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McCain Hosts Potential Veeps at His Ranch

Bobby Jindal, Charlie Crist and Mitt Romney - the GOP Veep short-list - descended on Arizona for a pow-wow with McCain.
 
 
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John McCain has invited three possible running mates to his ranch in Page Springs, near the resort town of Sedona, Arizona, for a weekend visit. The three prospective veeps are Florida’s perpetually tanned, bachelor governor, Charlie Crist; former presisdential candidate, Mitt Romney; and Louisiana’s new governor, Bobby Jindal.

Crist is popular enough in Florida to make a difference in a tight race this fall, but at least one GOP operative has insisted that Charlie must get married, but quick, lest yahoos in the GOP base think he is gay.

Romney proved himself to be so inauthentic during his self-financed run against McCain last winter that it is hard to imagine why McCain would seriously consider him. Perhaps he’s on the list because, if McCain was chosen because he was the least-bad candidate, Romney was second least-worst.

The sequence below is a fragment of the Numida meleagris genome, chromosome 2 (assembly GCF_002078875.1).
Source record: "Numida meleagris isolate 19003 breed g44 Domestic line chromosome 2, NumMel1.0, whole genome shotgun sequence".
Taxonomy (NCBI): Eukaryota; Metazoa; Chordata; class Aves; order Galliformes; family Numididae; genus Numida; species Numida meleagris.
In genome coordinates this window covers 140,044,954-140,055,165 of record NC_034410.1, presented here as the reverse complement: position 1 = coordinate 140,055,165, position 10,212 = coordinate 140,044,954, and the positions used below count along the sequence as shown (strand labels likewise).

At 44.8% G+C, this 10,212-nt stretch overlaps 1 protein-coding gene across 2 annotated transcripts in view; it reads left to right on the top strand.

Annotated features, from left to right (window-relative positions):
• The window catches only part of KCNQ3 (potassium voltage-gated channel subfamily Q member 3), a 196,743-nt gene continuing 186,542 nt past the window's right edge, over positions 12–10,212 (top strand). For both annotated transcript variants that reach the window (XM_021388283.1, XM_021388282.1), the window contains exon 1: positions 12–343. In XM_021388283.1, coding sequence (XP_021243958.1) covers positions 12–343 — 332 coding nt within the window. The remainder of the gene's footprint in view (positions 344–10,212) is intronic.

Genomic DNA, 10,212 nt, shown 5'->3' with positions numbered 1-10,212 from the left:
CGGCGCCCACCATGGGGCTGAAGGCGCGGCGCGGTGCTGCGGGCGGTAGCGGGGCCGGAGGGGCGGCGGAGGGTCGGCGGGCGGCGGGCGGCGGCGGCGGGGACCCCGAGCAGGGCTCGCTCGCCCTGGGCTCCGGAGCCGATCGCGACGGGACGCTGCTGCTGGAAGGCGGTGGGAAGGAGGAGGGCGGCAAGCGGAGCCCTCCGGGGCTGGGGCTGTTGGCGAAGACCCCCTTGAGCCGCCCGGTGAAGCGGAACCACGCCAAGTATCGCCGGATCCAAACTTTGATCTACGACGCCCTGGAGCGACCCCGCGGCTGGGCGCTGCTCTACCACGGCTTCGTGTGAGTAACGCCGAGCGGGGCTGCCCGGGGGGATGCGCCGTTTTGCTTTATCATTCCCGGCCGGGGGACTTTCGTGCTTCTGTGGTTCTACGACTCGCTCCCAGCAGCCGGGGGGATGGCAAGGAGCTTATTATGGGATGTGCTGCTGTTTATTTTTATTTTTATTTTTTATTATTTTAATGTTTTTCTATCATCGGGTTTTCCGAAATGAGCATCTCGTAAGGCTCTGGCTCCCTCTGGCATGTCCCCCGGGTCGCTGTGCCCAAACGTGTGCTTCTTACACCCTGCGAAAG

Jindal is a wild card. He was a congressman before running for governor, and is well-known in Louisiana but not elsewhere, which means introducing him to the country would eat up campaign time and resources. Compounding this is his ethnicity. McCain can’t run on the success of the Iraq occupation or the Bush economy, and he’s even been botching his purported strong suit, foreign relations and security, lately. That means the best — maybe only — thing the McCain campaign has going for it is the fact that his opponent, Barack Obama is African-American, a factor that will energize the GOP racist base. Jindal’s family immigrated from India, and he is brown-skinned. Putting him on the ticket might confuse those core voters, who tend to view anyone with dark skin with suspicion. (Another possible ding against Crist.)

In any case, McCain adviser Charlie Black denies that the meetings at the ranch are anything but a fun sleepover for grown-ups. He insists the weekend will be “purely social” and has “nothing whatsoever to do with the vice presidential selection process … Wouldn’t it be difficult to interview people for vice president with the other competitors there?”

McCain’s wife Cindy is worth $100 million, we’re told, and, not surprisingly, the McCains’ vacation home sounds pretty nice:

 
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